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NURSING RNSG 1205 Exam 3 Foundations - Chapter 23: Legal Implications in Nursing Practice (Graded A)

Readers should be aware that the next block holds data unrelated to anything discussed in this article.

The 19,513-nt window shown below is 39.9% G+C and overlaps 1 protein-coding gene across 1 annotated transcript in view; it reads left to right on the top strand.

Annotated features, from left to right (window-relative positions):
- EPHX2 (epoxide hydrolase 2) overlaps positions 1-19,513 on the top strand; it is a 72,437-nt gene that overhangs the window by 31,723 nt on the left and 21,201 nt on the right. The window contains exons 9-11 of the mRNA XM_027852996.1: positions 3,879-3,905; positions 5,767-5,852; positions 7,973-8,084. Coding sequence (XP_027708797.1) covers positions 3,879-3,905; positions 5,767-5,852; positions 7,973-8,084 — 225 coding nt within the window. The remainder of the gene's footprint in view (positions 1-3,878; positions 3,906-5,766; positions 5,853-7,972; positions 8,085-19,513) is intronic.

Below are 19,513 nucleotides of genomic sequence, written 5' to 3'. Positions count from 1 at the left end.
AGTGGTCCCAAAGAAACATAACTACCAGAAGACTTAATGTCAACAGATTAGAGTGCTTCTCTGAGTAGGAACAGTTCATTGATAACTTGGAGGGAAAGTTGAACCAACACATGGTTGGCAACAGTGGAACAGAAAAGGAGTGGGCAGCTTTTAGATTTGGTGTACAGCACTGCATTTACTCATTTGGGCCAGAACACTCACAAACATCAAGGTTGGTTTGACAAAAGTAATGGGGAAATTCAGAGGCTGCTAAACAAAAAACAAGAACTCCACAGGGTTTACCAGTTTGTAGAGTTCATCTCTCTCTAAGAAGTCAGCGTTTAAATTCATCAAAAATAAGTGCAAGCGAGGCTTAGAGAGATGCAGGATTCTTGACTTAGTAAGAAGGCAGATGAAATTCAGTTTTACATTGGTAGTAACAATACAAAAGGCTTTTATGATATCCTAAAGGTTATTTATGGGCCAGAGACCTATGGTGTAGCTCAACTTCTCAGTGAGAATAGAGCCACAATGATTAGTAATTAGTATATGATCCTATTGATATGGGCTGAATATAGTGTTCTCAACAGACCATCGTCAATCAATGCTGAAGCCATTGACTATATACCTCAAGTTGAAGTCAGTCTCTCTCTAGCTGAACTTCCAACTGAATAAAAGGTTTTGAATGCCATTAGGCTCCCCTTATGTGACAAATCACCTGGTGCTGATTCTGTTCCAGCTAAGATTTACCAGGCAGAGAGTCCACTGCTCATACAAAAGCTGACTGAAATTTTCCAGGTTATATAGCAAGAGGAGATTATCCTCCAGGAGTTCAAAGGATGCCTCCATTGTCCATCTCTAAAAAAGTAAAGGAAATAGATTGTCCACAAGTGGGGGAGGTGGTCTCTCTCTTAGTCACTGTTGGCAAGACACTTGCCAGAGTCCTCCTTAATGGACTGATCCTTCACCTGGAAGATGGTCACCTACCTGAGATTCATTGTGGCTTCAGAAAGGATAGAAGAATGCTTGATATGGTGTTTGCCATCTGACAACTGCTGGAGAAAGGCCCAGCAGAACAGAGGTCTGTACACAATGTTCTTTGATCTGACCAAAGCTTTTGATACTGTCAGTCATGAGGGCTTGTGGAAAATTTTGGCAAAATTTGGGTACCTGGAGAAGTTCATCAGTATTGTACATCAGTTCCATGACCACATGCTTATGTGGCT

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Chapter 23: Legal Implications in Nursing Practice Chapter 23: Legal Implications in Nursing Practice Potter et al.: Fundamentals of Nursing, 9th Edition MULTIPLE CHOICE 1. A newly hired experien... ced nurse is preparing to change a patient’s abdominal dressing and hasn’t done it before at this hospital. Which action by the nurse is best? 1. Have another nurse do it so the correct method can be viewed. 2. Change the dressing using the method taught in nursing school. 3. Ask the patient how the dressing change has been recently done. 4. Check the policy and procedure manual for the facility’s method. ANS: D The Joint Commission requires accredited hospitals to have written nursing policies and procedures. These internal standards of care are specific and need to be accessible on all nursing units. For example, a policy/procedure outlining the steps to follow when changing a dressing or administering medication provides specific information about how nurses are to perform. The nurse being observed may not be doing the procedure according to the facility’s policy or procedure. The procedure taught in nursing school may not be consistent with the policy or procedure for this facility. The patient is not responsible for maintaining the standards of practice. Patient input is important, but it’s not what directs nursing practice. DIF:Apply (application)REF:303 OBJ: List sources of standards of care for nurses. TOP: Planning MSC:Management of Care 2. A new nurse notes that the health care unit keeps a listing of patient names in a closed book behind the front desk of the nursing station so patients can be located easily. Which action is most appropriate for the nurse to take? 1. Talk with the nurse manager about the listing being a violation of the Health Insurance Portability and Accountability Act (HIPAA). 2. Use the book as needed while keeping it away from individuals not involved in patient care. 3. Move the book to the upper ledge of the nursing station for easier access. 4. Ask the nurse manager to move the book to a more secluded area. ANS: B The book is located where only staff would have access so the nurse can use the book as needed. The privacy section of the HIPAA provides standards regarding accountability in the health care setting. These rules include patient rights to consent to the use and disclosure of their protected health information, to inspect and copy their medical record, and to amend mistaken or incomplete information. It is not the responsibility of the new nurse to move items used by others on the patient unit. The listing is protected as long as it is used appropriately as needed to provide care. There is no need to move the book to a more secluded area. DIF:Apply (application)REF:306 OBJ: Describe the legal obligations and role of the nurse regarding federal and state laws that affect health care. TOP: Implementation MSC: Management of Care 3. A 17-year-old patient, dying of heart failure, wants to have organs removed for transplantation after death. Which action by the nurse is correct? 1. Instruct the patient to talk with parents about the desire to donate organs. 2. Notify the health care provider about the patient’s desire to donate organs. 3. Prepare the organ donation form for the patient to sign while still oriented. 4. Contact the United Network for Organ Sharing after talking with the patient. ANS: A In this situation, the parents would need to sign the form because the teenager is under age 18. An individual who is at least 18 may sign the form allowing organ donation upon death. The nurse cannot allow the patient to sign the organ donation document because the patient is younger than age 18. The health care provider will be notified about the patient’s wishes after the parents agree to donate the organs. The United Network for Organ Sharing (UNOS) has a contract with the federal government and sets policies and guidelines for the procurement of organs. DIF:Apply (application)REF:306 OBJ:Analyze legal aspects of nurse-patient, nurse-health care provider, nursenurse, and nurse- employer relationships.TOP:Implementation MSC:Management of Care 4. An obstetric nurse comes across an automobile accident. The driver seems to have a crushed upper airway, and while waiting for emergency medical services to arrive, the nurse makes a cut in the trachea and inserts a straw from a purse to provide an airway. The patient survives and has a permanent problem with vocal cords, making it difficult to talk. Which statement is true regarding the nurse’s performance? 1. The nurse acted appropriately and saved the patient’s life. 2. The nurse stayed within the guidelines of the Good Samaritan Law. 3. The nurse took actions beyond those that are standard and appropriate. 4. The nurse should have just stayed with the patient and waited for help. ANS: C An obstetric nurse would not have been trained in performing a tracheostomy (cut in the trachea), and doing so would be beyond what the nurse has been trained or educated to do. If you perform a procedure exceeding your scope of practice and for which you have no training, you are liable for injury that may result from that act. You should only provide care that is consistent with your level of expertise. The nurse did not act appropriately. The nurse is not protected by the Good Samaritan Law because the nurse acted outside the scope of practice and training. The nurse should have acted within what was trained and educated to do in this circumstance, not just stay with the patient. DIF:Apply (application)REF:307 OBJ: Explain the legal concept of standard of care and informed consent. TOP:EvaluationMSC:Management of Care 5. A nurse performs cardiopulmonary resuscitation (CPR) on a 92-year-old with brittle bones and breaks a rib during the procedure, which then punctures a lung. The patient recovers completely without any residual problems and sues the nurse for pain and suffering and for malpractice. Which key point will the prosecution attempt to prove against the nurse? 1. The CPR procedure was done incorrectly. 2. The patient would have died if nothing was done. 3. The patient was resuscitated according to the policy. 4. The older patient with brittle bones might sustain fractures when chest compressions are done. ANS: A Certain criteria are necessary to establish nursing malpractice. The prosecution would try to prove that a breach of duty had occurred (CPR done incorrectly), which had caused injury. The defense team, not the prosecution, would explain the correlation between brittle bones and rib fractures during CPR and that the patient was resuscitated according to policy. In this situation, although harm was caused, it was not because of failure of the nurse to perform a duty according to standards, the way other nurses would have performed in the same situation. The fact that the patient sustained injury as a result of age and physical status does not mean the nurse breached any duty to the patient. The nurse would need to make sure the defense attorney knew that the cardiopulmonary resuscitation (CPR) was done correctly. Without intervention, the patient most likely would not have survived. DIF:Understand (comprehension)REF:304 | 309 OBJ: List the elements needed to establish negligence. TOP: Evaluation MSC:Management of Care 6. A recent immigrant who does not speak English is alert and requires hospitalization. What is the initial action that the nurse must take to enable informed consent to be obtained? 1. Ask a family member to translate what the nurse is saying. 2. Request an official interpreter to explain the terms of consent. 3. Notify the nursing manager that the patient doesn’t speak English. 4. Use hand gestures and medical equipment while explaining in English. ANS: B An official interpreter must be present to explain the terms of consent if a patient speaks only a foreign language. A family member or acquaintance who speaks a patient’s language should not interpret health information. Family members can tell those caring for the patient what the patient is saying, but privacy regarding the patient’s condition, assessment, etc., must be protected. A nurse can take care of requesting an interpreter, and the nurse manager is not needed. Using hand gestures and medical equipment is inappropriate when communicating with a patient who does not understand the language spoken. Certain hand gestures may be acceptable in one culture and not appropriate in another. The medical equipment may be unknown and frightening to the patient, and the patient still doesn’t understand what is being said. DIF:Apply (application)REF:309 OBJ: Explain the legal concept of standard of care and informed consent. TOP:ImplementationMSC:Management of Care 7. A pediatric oncology nurse floats to an orthopedic trauma unit. Which action should the nurse manager of the orthopedic unit take to enable safe care to be given by this nurse? 1. Provide a complete orientation to the functioning of the entire unit. 2. Determine patient acuity and care the nurse can safely provide. 3. Allow the nurse to choose which mealtime works best. 4. Assign nursing assistive personnel to assist with care. ANS: B Supervisors are liable if they give staff nurses an assignment that they cannot safely handle. Nurses who float must inform the supervisor of any lack of experience in caring for the types of patients on the nursing unit. They should request and receive an orientation to the unit. A basic orientation is needed, whereas a complete orientation of the functioning of the entire unit would take a period of time that would exceed what the nurse has to spend on orientation. Allowing nurses to choose which mealtime they would like is a nice gesture of thanks for the nurse, but it does not enable safe care. Having nursing assistive personnel may help the nurse complete basic tasks such as hygiene and turning, but it does not enable safe nursing care that the nurse and manager are ultimately responsible for. DIF:Apply (application)REF:311 OBJ:Analyze legal aspects of nurse-patient, nurse-health care provider, nursenurse, and nurse- employer relationships.TOP:Implementation MSC:Management of Care 8. While recovering from a severe illness, a hospitalized patient wants to change a living will, which was signed 9 months ago. Which response by the nurse is most appropriate? 1. “Check with your admitting health care provider whether a copy is on your chart.” 2. “Let me check with someone here in the hospital who can assist you.” 3. “You are not allowed to ever change a living will after signing it.” 4. “Your living will can be changed only once each calendar year.” ANS: B As long as the patient is not declared legally incompetent or lacks the capacity to make decisions, living wills can be changed. It is the nurse’s responsibility to find an appropriate person in the facility to assist the patient. Checking with the health care provider about the presence of a living will on the chart has nothing to do with the patient’s desire to change the living will. The question states that the patient wants to change a living will. A living will can be changed whenever the patient decides to change it, as long as the patient is competent. DIF:Analyze (analysis)REF:305 OBJ escribe the legal obligations and role of the nurse regarding federal and state laws that affect health care.TOP:Communication and Documentation MSC:Management of Care 9. A home health nurse notices that a patient’s preschool children are often playing on the sidewalk and in the street unsupervised and repeatedly takes them back to the home and talks with the patient, but the situation continues. Which immediate action by the nurse is mandated by law? 1. Contact the appropriate community child protection facility. 2. Tell the parents that the authorities will be contacted shortly. 3. Take pictures of the children to support the overt child abuse. 4. Discuss with both parents about the safety needs of their children. ANS: A The nurse has a duty to report this situation to protect the children. Any health care professional who does not report suspected child abuse or neglect may be liable for civil or criminal legal action. Talking with both parents is not mandated by law. There is no obligation to tell the parents that they will be reported to authorities. There is no obligation for the nurse to take pictures of the children. DIF:Apply (application)REF:307 OBJ: Describe the legal obligations and role of the nurse regarding federal and state laws that affect health care. TOP: Implementation MSC: Management of Care 10. A confused patient with a urinary catheter, nasogastric tube, and intravenous line keeps touching these needed items for care. The nurse has tried to explain to the patient that these lines should not be touched, but the patient continues. Which is the best action by the nurse at this time? 1. Apply restraints loosely on the patient’s dominant wrist. 2. Notify the health care provider that restraints are needed immediately. 3. Try other approaches to prevent the patient from touching these care items. 4. Allow the patient to pull out lines to prove that the patient needs to be restrained. ANS: C Restraints can be used when less restrictive interventions are not successful. The nurse must try other approaches than just telling. The situation states that the patient is touching the items, not trying to pull them out. At this time, the patient’s well-being is not at risk so restraints cannot be used at this time nor does the health care provider need to be notified. Allowing the patient to pull out any of these items to prove the patient needs to be restrained is not acceptable. DIF:Apply (application)REF:306-307 OBJ: Describe the legal obligations and role of the nurse regarding federal and state laws that affect health care. TOP: Implementation MSC: Safety and Infection Control [Show More]